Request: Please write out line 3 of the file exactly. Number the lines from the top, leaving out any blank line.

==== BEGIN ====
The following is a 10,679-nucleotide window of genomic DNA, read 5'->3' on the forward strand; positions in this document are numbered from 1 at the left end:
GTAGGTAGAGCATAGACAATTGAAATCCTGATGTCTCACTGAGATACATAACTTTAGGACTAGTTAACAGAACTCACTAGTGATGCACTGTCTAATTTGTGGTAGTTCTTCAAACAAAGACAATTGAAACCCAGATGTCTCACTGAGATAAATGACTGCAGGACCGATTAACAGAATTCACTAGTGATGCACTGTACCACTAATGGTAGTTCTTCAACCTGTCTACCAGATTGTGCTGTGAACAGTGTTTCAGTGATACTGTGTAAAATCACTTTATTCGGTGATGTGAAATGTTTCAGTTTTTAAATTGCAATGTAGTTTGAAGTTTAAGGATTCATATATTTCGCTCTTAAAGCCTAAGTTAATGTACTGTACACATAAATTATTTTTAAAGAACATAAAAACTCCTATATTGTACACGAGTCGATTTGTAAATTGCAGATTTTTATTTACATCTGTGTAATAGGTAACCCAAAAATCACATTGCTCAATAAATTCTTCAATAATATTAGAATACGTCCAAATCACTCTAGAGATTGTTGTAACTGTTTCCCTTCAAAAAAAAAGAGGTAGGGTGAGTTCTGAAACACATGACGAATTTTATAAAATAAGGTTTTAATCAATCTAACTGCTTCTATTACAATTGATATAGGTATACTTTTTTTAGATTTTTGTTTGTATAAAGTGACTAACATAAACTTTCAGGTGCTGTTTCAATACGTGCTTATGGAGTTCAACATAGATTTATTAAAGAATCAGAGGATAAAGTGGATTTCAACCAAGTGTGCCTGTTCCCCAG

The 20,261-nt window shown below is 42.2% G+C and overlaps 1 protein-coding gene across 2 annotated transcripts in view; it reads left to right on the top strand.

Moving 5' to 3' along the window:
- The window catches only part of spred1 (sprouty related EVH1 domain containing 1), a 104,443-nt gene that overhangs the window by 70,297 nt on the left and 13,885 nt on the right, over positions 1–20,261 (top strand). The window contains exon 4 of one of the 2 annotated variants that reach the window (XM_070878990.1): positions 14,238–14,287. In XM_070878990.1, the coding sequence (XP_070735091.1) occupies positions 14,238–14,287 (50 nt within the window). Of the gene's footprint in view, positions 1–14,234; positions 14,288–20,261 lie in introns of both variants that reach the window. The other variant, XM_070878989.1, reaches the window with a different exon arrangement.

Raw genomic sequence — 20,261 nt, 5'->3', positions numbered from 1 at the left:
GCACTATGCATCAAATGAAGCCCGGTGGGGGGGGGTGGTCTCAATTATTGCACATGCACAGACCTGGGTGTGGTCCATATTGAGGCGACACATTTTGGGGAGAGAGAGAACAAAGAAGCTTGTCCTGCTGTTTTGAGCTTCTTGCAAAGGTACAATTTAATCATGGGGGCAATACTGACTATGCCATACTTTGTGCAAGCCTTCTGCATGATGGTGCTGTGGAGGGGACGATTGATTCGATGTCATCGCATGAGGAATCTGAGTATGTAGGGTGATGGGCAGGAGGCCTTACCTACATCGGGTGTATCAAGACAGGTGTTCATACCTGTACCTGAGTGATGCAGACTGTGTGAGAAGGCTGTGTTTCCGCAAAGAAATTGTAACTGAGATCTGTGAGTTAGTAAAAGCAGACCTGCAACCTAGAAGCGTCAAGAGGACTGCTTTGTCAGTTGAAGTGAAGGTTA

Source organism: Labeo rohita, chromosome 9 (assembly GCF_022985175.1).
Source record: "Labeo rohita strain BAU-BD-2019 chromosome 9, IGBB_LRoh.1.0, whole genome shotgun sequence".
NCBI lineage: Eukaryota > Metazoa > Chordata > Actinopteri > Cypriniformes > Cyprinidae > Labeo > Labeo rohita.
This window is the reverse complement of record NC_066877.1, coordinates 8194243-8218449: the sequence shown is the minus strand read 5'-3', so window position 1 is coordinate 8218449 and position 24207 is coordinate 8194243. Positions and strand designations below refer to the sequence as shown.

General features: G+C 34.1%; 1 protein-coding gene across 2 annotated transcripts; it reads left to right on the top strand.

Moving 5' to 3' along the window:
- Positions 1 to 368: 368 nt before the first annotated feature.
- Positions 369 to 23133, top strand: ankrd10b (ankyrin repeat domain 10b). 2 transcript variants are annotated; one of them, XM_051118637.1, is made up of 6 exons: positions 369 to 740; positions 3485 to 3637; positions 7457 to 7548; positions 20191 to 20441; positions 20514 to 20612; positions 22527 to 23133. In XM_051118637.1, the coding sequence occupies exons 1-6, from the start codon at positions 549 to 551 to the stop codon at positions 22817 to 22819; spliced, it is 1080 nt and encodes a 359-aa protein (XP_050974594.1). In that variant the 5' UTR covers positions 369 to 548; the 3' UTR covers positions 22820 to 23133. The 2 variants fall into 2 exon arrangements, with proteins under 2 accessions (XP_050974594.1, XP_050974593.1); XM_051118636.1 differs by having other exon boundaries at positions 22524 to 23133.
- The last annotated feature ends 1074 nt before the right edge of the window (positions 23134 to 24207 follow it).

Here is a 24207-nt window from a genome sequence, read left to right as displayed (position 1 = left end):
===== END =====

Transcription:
The 20,261-nt window shown below is 42.2% G+C and overlaps 1 protein-coding gene across 2 annotated transcripts in view; it reads left to right on the top strand.